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Twelve days will just let you scratch the surface of Greece - I wouldn't try to stuff another country in. I would organize it yourself and start with Athens and add a couple of the islands.

IMHO I would not do a traditional cruise - too much time on the water and not seeing the islands at night.
nytraveler is offline  
Sep 4th, 2012, 10:27 AM
  #5  
 
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Some people love cruises, and if you enjoy shipboard activities with a few hours at each port of call that will be fine for you. Others, like myself, enjoy being on the islands, and look upon a ship (ferry) as only a means of transportation. If a ferry trip takes more than five hours I prefer to fly to the islands instead.
Heimdall is online now  
Sep 4th, 2012, 10:27 AM
  #6  
 
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Paros,and Naxos give you a less touristed, more Greek experience. We preferred them to Santorini.
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Sep 4th, 2012, 10:29 AM
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Full disclosure: Cruising has absolutely no appeal to me, for all the reasons outlined in the first post.

I would fly to Athens,but leave it for last and continue on to Santorini. It's one of the most beautiful islands in the world, and since this is your first trip to Greece, you should visit there for a few days.

THen, depending on your interests, either take a ferry/hydrofoil to Mykonos ( which is party central in the summer months) or Crete or Paros and Naxos.

If you let us know what you are looking for, we can help you plan which one would suit you best.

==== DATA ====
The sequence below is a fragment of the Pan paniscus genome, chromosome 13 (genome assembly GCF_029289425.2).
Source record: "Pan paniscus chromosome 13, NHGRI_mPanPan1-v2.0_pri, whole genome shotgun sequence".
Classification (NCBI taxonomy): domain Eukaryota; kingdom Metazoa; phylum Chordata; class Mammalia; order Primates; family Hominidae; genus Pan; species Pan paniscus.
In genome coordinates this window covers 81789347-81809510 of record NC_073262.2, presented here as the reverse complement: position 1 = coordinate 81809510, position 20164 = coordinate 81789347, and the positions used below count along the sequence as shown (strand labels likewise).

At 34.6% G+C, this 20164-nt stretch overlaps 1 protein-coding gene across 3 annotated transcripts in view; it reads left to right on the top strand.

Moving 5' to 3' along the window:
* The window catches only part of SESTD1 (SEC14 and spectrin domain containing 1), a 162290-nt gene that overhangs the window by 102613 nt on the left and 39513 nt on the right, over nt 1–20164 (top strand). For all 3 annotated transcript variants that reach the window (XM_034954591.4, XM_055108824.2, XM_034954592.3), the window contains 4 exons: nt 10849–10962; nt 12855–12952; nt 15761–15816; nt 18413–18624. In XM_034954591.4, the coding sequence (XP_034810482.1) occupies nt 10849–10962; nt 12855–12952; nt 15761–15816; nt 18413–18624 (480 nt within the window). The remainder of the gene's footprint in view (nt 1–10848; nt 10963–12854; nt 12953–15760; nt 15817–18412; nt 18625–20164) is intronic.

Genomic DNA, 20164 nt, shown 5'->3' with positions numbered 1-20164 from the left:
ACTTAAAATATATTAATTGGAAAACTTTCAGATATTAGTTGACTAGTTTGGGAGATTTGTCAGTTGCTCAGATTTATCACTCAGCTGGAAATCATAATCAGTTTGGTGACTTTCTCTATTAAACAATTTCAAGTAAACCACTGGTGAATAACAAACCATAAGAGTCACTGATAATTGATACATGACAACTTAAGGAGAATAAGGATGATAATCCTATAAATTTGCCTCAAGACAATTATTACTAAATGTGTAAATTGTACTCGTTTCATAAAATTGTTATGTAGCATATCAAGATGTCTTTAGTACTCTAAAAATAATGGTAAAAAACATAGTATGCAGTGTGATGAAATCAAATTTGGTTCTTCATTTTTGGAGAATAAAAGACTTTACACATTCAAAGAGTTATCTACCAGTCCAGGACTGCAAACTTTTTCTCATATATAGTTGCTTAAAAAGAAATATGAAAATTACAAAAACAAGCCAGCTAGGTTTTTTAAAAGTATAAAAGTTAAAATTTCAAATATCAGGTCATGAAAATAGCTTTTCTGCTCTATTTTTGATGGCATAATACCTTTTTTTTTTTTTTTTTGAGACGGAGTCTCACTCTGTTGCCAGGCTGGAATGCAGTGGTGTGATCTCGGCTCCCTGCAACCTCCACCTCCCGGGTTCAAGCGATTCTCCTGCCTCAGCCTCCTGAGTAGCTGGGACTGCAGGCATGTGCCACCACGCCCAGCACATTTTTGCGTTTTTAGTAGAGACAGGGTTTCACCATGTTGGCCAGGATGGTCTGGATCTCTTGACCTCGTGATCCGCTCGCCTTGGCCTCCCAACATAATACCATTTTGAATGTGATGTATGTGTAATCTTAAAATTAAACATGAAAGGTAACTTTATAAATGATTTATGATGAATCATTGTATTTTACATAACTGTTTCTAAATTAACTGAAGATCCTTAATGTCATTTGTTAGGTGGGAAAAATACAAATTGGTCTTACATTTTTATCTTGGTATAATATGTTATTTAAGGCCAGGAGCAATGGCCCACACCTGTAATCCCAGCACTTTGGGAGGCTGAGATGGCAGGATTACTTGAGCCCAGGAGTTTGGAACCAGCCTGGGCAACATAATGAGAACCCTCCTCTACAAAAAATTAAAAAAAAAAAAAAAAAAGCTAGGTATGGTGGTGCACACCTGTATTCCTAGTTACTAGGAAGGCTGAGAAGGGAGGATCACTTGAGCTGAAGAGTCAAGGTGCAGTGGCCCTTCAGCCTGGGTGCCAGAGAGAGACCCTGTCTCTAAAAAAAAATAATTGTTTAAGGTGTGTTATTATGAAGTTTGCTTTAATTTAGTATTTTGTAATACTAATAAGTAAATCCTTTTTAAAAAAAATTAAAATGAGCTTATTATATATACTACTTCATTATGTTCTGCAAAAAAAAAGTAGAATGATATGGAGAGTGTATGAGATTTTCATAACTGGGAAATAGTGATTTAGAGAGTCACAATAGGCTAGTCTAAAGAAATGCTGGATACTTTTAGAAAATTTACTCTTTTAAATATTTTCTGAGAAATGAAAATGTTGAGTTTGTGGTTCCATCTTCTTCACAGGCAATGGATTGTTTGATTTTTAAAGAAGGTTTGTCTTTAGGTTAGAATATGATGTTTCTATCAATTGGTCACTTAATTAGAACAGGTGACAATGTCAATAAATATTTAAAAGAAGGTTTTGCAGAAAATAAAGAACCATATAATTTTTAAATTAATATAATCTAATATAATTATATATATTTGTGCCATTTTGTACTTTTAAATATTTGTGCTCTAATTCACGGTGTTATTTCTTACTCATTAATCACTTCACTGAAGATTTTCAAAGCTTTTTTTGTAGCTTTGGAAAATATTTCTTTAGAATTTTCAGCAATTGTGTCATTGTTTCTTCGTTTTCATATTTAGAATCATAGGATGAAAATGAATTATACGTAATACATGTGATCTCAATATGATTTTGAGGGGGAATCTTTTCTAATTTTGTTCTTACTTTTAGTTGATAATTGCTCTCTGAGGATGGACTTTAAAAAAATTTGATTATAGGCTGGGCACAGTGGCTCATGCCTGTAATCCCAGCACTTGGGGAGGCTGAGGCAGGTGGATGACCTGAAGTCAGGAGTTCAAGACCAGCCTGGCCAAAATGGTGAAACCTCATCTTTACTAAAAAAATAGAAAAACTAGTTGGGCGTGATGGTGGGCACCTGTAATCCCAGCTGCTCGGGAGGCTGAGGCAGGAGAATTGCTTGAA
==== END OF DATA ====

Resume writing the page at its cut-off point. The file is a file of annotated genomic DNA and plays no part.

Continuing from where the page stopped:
Then fly back to Athens to maximize your time and spend a few days there before flying home.

Just an idea to consider: 12 days is not much time. I love Italy, too, with a passion ( or did until I started visiting Greece regularly) but maybe you can satisfy your taste for Italy by returning to Rome, then flying on from there to Athens?
You really don't have much time to do both destinations well, and Greece - or Italy - could easily take up all 12 days.
Weadles is offline  
Sep 4th, 2012, 10:35 AM
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Another option...a week sailing in Greece! We just got back from two weeks sailing with this company and LOVED it http://seascape-sail.com/home/

We went to off the beaten paths and had so much fun...happy to answer any questions...hubby is going to write a trip report soon...
jamikins is offline  
Sep 4th, 2012, 10:40 AM
  #9  
 
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Cruise Greece and its islands, but then do Italy by land. Be sure to spend a few days in Athens ahead of time, getting over jet lag, seeing the sights. Fly to Italy.